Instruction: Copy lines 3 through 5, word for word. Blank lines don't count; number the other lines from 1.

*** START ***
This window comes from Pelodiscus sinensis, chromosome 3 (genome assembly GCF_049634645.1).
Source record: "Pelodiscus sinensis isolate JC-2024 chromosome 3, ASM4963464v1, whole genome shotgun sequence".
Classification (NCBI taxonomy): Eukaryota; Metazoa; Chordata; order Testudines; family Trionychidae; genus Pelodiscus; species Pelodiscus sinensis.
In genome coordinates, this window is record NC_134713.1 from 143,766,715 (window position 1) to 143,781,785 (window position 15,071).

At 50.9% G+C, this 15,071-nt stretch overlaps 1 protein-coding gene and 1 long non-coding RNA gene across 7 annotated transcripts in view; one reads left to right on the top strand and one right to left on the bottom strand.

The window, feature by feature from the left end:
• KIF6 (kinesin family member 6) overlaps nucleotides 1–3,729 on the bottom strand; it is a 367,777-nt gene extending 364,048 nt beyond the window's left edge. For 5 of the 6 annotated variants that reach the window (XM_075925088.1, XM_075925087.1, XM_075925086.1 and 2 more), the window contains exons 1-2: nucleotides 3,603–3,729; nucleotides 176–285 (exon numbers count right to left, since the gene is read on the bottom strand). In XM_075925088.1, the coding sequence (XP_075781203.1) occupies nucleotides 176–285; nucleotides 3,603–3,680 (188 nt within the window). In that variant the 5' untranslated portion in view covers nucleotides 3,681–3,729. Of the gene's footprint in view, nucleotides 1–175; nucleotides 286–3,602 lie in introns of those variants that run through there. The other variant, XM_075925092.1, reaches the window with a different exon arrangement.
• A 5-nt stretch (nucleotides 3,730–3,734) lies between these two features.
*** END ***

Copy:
Classification (NCBI taxonomy): Eukaryota; Metazoa; Chordata; order Testudines; family Trionychidae; genus Pelodiscus; species Pelodiscus sinensis.
In genome coordinates, this window is record NC_134713.1 from 143,766,715 (window position 1) to 143,781,785 (window position 15,071).

At 50.9% G+C, this 15,071-nt stretch overlaps 1 protein-coding gene and 1 long non-coding RNA gene across 7 annotated transcripts in view; one reads left to right on the top strand and one right to left on the bottom strand.